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White picket fence, 2.5 kids, big SUV, keeping up with the Jones'. We've all heard of it, but have you actually analyzed the ugly truth behind the American Dream?
The popularization of The American Dream is often attributed to historian James Truslow Adams. In his book 'The American Epic', published in 1931, he describes the dream of a land in which life should be better and richer and fuller for everyone, with opportunity for each according to ability or achievement. Sounds magical right? This idea of an American Dream has been sort of twisted and distorted based on appearances and luxuries and on appearance of luxuries.
To live the modern standard of The American Dream; we are encouraged to take out massive loans for a college degree(s), get a decent paying job, get married, take out a mortgage for the most expensive home for which a bank will approve a loan, lease an expensive luxury sedan or large gas guzzling SUV, have two and half kids, work 45 years and pray we were able to save enough cash to cover our expenses until we expire. All the while making sure those damn Jones' across the street don't drive nicer cars or send their kids to better schools. The sad truth behind this lifestyle is that a good amount of folks are living with crushing debt and are always one paycheck away from financial ruin - let alone being able to afford to live after their working years.
According to Bloomberg, as of Q3 2016, average household student loan debt totaled $49,042. Average credit card debt was around $16,000. Average mortgage debt hovered around $172,000. Not even including medical debt, auto loans, personal loans, etc.... the average American household is over $230k in debt! And for what? To appear wealthy? Don't get me wrong. I'm not saying no one should want nice things, but is crushing debt really worth it? My answer is no. Take a look at this survey released by SunTrust Bank in 2015. 35% of respondents said that money is the main cause of friction in their marriages.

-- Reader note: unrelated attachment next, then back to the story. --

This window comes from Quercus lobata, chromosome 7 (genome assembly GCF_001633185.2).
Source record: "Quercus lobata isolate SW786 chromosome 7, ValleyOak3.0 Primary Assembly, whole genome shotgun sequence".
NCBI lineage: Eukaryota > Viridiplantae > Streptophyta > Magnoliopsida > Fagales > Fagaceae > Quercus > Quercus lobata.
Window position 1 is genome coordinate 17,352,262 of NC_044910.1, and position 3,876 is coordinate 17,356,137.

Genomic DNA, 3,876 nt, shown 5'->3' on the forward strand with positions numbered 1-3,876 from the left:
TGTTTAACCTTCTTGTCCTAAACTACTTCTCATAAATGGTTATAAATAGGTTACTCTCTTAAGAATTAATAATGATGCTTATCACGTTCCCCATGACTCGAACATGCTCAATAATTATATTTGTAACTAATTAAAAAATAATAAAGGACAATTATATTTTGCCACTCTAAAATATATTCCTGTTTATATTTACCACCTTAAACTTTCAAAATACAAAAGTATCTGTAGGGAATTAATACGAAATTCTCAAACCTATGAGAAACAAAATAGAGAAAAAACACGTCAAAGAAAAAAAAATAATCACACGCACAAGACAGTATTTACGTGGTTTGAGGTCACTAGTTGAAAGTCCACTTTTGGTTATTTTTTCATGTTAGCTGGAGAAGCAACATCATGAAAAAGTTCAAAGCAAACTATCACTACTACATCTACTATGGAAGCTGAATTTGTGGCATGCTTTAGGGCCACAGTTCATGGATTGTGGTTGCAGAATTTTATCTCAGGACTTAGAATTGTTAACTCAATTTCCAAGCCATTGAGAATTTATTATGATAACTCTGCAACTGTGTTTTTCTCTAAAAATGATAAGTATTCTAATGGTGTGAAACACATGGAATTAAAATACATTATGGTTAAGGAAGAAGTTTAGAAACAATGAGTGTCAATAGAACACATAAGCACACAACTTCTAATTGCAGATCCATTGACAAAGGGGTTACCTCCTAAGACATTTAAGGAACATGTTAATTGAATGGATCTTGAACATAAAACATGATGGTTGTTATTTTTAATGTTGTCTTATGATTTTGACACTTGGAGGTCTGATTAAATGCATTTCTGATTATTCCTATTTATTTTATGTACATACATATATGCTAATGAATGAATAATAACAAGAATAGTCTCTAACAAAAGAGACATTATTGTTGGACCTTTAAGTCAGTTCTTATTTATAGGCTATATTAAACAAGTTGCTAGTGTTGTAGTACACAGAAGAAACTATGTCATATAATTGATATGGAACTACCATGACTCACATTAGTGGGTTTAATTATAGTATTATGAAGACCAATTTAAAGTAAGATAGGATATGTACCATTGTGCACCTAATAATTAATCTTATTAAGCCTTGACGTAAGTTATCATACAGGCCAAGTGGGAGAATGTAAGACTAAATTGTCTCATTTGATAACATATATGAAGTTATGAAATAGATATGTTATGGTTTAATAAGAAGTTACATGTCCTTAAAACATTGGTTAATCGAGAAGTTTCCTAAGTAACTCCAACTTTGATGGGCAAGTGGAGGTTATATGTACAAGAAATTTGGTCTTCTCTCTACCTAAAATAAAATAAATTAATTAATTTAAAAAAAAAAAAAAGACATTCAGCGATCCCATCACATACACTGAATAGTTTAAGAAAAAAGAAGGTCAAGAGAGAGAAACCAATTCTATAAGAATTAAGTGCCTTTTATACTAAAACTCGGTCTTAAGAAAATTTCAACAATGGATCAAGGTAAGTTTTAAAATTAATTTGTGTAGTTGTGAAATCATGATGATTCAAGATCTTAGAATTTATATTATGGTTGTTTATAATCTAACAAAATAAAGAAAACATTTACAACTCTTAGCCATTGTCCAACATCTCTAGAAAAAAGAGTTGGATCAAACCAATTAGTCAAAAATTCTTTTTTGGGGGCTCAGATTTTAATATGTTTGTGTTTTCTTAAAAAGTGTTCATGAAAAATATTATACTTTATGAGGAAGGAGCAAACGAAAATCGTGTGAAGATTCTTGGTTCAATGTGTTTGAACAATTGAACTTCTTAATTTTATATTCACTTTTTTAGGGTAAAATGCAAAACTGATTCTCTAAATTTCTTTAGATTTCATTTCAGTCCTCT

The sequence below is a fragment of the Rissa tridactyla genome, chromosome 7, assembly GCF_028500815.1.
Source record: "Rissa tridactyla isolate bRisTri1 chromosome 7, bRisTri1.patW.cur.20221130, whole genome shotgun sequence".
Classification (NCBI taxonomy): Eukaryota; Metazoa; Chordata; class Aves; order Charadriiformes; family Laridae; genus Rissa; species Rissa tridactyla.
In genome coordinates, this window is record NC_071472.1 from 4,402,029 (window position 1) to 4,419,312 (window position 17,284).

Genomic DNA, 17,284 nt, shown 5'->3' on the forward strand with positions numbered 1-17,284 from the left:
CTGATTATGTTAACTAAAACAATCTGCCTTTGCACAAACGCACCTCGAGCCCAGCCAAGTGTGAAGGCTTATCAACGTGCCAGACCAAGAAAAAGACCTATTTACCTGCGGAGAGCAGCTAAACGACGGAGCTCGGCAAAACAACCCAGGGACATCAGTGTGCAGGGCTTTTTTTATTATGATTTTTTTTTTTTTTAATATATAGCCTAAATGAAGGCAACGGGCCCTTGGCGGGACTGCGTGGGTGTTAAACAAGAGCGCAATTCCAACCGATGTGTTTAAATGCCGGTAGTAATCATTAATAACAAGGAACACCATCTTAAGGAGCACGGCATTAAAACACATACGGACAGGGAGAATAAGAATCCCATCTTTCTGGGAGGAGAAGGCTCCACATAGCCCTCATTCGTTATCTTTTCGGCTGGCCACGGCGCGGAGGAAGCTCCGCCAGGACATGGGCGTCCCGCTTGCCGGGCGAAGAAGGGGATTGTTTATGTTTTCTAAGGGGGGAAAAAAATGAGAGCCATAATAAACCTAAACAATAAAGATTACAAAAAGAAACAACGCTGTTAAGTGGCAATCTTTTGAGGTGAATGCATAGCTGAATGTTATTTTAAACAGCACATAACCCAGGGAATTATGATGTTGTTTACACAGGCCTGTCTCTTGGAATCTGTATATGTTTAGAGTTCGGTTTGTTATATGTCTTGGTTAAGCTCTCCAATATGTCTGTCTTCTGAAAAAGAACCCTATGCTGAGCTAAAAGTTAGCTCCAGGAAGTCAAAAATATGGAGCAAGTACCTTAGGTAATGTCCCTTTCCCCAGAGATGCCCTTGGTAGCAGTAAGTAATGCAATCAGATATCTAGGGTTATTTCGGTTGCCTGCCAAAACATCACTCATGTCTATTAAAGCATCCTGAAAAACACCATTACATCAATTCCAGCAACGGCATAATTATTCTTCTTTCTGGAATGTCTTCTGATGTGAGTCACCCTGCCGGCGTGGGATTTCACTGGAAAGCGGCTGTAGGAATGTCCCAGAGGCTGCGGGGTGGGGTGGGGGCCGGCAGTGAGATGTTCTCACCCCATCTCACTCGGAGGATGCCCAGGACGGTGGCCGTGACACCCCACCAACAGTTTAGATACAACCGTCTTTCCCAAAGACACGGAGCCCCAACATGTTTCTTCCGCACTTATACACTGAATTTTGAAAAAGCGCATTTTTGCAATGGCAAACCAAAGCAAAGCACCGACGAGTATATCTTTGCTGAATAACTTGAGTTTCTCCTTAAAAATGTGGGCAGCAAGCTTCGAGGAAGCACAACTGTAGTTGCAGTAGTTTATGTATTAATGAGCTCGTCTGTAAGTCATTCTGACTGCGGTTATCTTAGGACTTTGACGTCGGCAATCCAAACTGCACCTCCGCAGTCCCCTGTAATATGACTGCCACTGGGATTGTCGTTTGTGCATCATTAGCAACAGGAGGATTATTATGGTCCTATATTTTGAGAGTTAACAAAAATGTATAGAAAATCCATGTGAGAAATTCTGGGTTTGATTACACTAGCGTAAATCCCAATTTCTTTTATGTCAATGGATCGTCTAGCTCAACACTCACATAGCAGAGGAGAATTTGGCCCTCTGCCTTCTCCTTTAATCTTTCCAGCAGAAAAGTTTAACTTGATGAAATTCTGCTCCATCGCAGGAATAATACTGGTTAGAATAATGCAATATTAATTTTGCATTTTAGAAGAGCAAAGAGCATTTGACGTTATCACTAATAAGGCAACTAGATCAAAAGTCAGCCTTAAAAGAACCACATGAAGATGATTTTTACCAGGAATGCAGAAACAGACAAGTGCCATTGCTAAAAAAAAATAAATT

The American Dream isn't all a nightmare... if done the right way. Delayed gratification is key. Its the ability to put off immediate reward for a sometimes greater reward down the line. For example take Kayla, two weeks into her first job right out of college, has had her eye on a candy orange Lexus coupe. Her salary allows her to afford the lease payments along with her living expenses and student loan payments; leaving less than $100 for savings every month. Should she get her dream car now? No! She should build a decent savings and pay off her student loans first. This way she'd be able to enjoy the candy orange Lexus without the financial stress of student loan debt and absence of an emergency savings cushion.
Ignore the Jones' - let them spend themselves into financial ruin. Create a budget, build your savings, pay off your current debts and then enjoy the true American Dream.
" I don't want any part of the American Dream. It's all about buying crap you can't afford. I want my own dream!" - Melinda Collings